Modern Information Warfare Hits Hard

2016 was just the latest in #cyberwar; and #informationwarfare attacks where even bills were introduced in Congress. It has been ongoing as long as there have been digital mediums and technologies; and information distribution technology. My company saw it happening last year and got more and more concerned as the election grew closer. We literally wrote letters to people in government, people at the DNC and elsewhere, basically yelling as loudly as we could that the #USA was being cyber and information warfare attacked.

 

As a cyber security, and weaponized information expert – it was all too clear what was happening. It has left a feeling of being sick in the stomach for a year now, and this feeling has not abated. Because it has not ended. For millions of Americans and millions of people around the world too.

 

The Unites States is witnessing both the worst and best it can show at once. The worst by all the traitors amongst us: those pretending we were not just victims of a non lethal act of war.

 

The best by all those in and out of government banding together to excise the cancer from the nation; regardless of the risks and dangers.

 

Some cyber and information warfare players have been better than others. Some have taken a longer term perspective than others. Nation states that have invested heavily into cyber technologies and offensive information warfare technologies are multiplying every year.

 

It is not just the domain of: Russia, Iran, North Korea, China, Ukraine, the UK, France, USA and other large or technologically advanced countries. It is now the domain of any country who decides to invest in the people and the technology and take a longer term view than the average hacker for hire.

 

Sun Tzu believed that “all warfare is deception,” — but where does that leave the average person; who does not understand they are caught up in forces through control of information; that they can neither understand or ever hope to control?

 

I spoke at the US Army CyberTalks in NYC in 2016 on “Global Cyber Security on Earth and in Space.”

One of the points I made; was that almost all of our lives are not just locked up in databases in offices or on the cloud somewhere. But indeed, flying through the ether every millisecond of our lives. Hundreds of companies; and dozens or more countries have the capabilities to hack into it, to manipulate it, change it and even delete. 24 hours a day, with lots and lots of ways for data to be intercepted, changed, made into FUD. (Look it up – means F*#$ed Up Data) – or just simply deleted. Not to mention when the data flying through the ether becomes weaponized by either a Nation State or a Company or a bad actor group or individual with ill intent.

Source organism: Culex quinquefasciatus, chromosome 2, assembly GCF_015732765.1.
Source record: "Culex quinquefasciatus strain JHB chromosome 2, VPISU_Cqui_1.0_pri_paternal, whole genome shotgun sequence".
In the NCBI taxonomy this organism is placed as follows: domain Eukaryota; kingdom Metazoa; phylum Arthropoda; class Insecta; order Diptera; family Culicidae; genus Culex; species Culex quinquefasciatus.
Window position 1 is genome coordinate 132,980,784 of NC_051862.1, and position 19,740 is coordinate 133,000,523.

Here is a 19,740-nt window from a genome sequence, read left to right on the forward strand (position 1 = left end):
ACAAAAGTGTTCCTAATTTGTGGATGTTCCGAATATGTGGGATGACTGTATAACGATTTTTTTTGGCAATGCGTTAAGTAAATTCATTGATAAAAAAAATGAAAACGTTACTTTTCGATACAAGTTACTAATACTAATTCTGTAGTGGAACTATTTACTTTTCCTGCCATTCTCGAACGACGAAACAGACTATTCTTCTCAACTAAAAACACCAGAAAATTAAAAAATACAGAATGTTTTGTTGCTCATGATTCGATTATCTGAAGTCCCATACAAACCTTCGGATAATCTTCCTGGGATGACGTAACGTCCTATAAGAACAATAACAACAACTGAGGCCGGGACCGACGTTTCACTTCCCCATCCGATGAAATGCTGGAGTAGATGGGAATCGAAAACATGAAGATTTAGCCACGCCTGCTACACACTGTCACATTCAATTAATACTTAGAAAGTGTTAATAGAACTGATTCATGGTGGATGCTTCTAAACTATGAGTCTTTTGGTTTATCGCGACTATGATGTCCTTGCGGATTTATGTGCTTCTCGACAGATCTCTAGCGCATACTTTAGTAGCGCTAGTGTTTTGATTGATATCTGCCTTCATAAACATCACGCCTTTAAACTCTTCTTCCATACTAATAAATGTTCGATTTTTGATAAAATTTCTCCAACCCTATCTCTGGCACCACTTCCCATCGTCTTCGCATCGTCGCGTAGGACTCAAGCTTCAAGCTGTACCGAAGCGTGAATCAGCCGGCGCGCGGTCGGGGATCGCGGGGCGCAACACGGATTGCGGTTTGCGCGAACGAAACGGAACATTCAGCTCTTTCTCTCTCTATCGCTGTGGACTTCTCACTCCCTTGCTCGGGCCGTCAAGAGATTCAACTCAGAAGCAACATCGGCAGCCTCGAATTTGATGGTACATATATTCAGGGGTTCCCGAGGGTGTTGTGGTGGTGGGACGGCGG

The implications on the types of information warfare that Russia is enacting on the US and the Western Coalitions; is that it is multi level, persistent, and consistent. It is coming in through a combination of weaponized social media, fake websites, fake news, automated bots as well as hacking, intrusions and exfiltrations of data that then become weaponized. It is happening in multiple countries, with a huge budget and thousands of people behind the execution of it. This was the path the Russians took in 2016: a multi pronged effort, all across the United States, focused on Federal, State, and Local authorities. This included national and state political leaders, parties and their allies, as well as election vendors and election technology across the spectrum.

To be extremely clear, the efforts that Russia leveraged as non lethal acts of War against the USA – are still ongoing. They never stopped. Indeed, 2016 was just a continuation of Russia’s long game in cyber and information warfare.

So now we need to take action steps as a country to come together. We need to put aside political partisanship and simply deal with what we have to deal with in terms of investigations and cleaning house. Of all those who played a role in the greatest act of treason since Benedict Arnold tried to give West Point to the King’s Army. All of the people in the United States who played any part in supporting this treasonous Act of War should pay.

Just like General Arnold did.

This is a time for the decision to be made. Are you Partisan, and metaphorically selling out West Point by supporting those who sold out the USA to Russia?

Or are you a Patriot — and going to fight for your country to not disappear by virtue of some digital exhaust of ongoing, persistent information warfare + cyberwar?

Nathan Hale was America’s first spy to be killed in action. When being hanged by the British – he is reported to have said this most famous quote: “I only regret that I have but one life to lose for my country.” Hopefully none of us have to be in such a dangerous position. But we are in a place in history where Patriots are already at work, saving our country.

What are you?

 

*When your kids ask you what you did to stop this non lethal act of war, what will you say?*

Digijaks CEO Speech at US Army CyberTalks NYC

 

Global Cyber Security On Earth + in Space

Networx

**Excerpt from a talk by Digijaks CEO Alan W. Silberberg at the 2016 GEOINT Symposium.**

When you think of Cyber Security you probably think about your iphone getting hacked, or your email, or your companies servers, or your credit card, or bank card or health care, or banking, or government information plus so many others…

But did you ever stop to think about how a huge chunk of all the data populating all those things actually gets there? Not in the sense of how Google asks prospective employees to describe how the internet works. But close. Think Space.

Satellites are massive growth industry, for both government and business alike. We have scaled globally from a situation 20 years ago where only a handful of countries could afford to mount in orbit operations on even one satellite.